Friday, July 10, 2015

Pride, pain, and learning to suck it up and deal with it.

If you've read previous posts, you know that I have chronic pain.

If you know me as a person, you know I'm extremely proud.

I'm starting to come to terms with the fact that those two things can't coexist.

I'd always had minor aches and pains, but everything went downhill when I was pregnant with my son. They didn't get better like I had expected them to, and It took a very long time for me to admit that. One of my biggest struggles was admitting I needed to use the electric carts when grocery shopping. It took A LOT of pressure from my husband, but I finally gave in and started using them. I've been doing that for about a year and a half, and it has made shopping a lot easier on me. But my pain is only getting worse, because I have a toddler and I don't get enough physical rest. Tyler's latest project has been convincing me that I need a wheelchair, or at least a walker or cane. And my first response was, of course, hell no. I'm twenty years old. I don't want to be crippled. I don't want to admit that I can walk for half an hour on a GOOD day. I don't want to admit that I'm physically not well enough to live a normal life right now.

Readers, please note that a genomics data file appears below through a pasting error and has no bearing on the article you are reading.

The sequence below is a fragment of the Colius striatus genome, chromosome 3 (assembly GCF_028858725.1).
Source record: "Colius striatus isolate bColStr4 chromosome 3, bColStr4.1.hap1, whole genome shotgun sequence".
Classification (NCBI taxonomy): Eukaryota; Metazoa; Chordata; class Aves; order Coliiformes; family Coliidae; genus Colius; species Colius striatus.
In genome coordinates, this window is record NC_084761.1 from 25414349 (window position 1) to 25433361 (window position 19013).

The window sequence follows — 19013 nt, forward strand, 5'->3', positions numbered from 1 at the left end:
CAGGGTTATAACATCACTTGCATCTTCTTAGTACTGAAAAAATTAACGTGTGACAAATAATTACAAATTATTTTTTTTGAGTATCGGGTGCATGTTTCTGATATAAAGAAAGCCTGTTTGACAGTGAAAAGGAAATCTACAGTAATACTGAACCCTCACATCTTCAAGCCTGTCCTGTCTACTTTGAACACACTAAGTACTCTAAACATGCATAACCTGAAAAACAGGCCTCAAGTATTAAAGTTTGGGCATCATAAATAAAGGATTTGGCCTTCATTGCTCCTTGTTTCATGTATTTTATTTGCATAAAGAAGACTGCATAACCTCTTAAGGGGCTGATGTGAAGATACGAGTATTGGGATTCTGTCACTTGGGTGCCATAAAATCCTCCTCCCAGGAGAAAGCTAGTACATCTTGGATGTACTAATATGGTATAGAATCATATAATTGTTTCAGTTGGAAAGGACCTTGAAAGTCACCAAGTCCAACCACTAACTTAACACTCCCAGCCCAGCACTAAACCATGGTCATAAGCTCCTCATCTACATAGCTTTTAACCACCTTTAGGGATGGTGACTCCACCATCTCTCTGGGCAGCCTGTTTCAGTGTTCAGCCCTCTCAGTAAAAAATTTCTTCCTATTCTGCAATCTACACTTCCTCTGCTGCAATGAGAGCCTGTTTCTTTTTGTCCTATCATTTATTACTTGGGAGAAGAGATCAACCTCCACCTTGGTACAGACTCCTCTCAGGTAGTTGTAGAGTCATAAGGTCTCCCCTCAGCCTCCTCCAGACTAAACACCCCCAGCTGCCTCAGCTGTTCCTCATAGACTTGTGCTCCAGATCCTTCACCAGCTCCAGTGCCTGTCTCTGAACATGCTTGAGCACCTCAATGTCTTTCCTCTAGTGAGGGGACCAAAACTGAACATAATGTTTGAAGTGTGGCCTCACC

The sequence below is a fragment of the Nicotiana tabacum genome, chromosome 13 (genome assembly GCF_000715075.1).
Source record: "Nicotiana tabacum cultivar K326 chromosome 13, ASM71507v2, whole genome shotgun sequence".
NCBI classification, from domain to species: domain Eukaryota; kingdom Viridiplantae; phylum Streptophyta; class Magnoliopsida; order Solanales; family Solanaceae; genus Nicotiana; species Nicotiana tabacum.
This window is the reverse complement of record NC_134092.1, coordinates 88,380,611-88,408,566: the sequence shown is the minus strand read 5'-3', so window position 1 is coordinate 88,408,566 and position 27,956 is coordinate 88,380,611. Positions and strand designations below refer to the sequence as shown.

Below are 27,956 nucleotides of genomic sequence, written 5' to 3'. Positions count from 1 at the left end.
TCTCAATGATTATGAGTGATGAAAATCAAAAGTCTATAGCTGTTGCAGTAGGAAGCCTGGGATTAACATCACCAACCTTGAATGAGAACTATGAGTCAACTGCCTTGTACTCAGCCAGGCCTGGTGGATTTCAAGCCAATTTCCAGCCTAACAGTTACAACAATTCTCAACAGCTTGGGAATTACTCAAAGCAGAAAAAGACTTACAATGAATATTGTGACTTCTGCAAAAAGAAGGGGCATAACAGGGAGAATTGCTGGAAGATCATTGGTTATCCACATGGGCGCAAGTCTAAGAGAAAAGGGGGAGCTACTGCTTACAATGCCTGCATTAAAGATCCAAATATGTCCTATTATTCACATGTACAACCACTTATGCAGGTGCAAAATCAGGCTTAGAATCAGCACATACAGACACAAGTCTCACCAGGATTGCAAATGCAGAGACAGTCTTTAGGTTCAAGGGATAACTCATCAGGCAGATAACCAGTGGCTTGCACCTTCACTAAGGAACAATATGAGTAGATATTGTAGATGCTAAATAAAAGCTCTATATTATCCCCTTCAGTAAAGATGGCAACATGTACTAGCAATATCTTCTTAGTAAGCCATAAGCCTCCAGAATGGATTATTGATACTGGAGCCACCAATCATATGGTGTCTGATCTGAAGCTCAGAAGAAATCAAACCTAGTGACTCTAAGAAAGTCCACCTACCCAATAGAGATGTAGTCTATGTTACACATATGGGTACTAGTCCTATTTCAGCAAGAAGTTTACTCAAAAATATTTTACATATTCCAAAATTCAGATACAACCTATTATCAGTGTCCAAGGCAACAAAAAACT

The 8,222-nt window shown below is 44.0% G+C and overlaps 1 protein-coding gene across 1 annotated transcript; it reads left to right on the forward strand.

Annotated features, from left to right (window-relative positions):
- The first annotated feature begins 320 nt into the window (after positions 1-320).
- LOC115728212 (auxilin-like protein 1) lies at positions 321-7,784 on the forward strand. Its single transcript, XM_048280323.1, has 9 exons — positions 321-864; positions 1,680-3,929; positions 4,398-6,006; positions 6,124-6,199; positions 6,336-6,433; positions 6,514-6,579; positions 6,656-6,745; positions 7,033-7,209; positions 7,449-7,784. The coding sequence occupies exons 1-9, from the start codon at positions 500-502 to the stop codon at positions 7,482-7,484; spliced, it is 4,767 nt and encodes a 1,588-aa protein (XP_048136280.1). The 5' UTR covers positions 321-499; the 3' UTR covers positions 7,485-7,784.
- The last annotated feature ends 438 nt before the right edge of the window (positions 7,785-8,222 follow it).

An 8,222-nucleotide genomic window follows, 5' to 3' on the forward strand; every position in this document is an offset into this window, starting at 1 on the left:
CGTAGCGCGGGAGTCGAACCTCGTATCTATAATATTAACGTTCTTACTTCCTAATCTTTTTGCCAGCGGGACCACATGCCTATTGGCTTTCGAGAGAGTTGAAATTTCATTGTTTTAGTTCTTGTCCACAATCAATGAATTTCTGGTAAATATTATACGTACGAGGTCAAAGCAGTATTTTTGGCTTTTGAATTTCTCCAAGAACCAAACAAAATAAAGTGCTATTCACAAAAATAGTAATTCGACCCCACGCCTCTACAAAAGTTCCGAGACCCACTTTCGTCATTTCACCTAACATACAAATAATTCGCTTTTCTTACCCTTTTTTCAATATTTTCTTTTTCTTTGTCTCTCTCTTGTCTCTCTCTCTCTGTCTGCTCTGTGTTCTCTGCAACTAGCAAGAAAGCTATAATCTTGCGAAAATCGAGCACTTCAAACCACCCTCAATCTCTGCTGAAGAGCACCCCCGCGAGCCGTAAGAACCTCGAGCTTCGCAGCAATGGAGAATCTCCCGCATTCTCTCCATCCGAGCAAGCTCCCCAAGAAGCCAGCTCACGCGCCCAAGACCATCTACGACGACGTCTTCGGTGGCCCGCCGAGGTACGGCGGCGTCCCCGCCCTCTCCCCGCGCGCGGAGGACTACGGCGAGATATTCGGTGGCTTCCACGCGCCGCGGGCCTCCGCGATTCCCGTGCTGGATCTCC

The thing is... that's all true.

Whether I like it or not, this is becoming my reality. And denying it hurts me, and hurts my family. Rather than finding excuses to stay home, I should be looking for ways to get out. I owe that to my son, who's been stuck in the house five or six days a week for the majority of his life.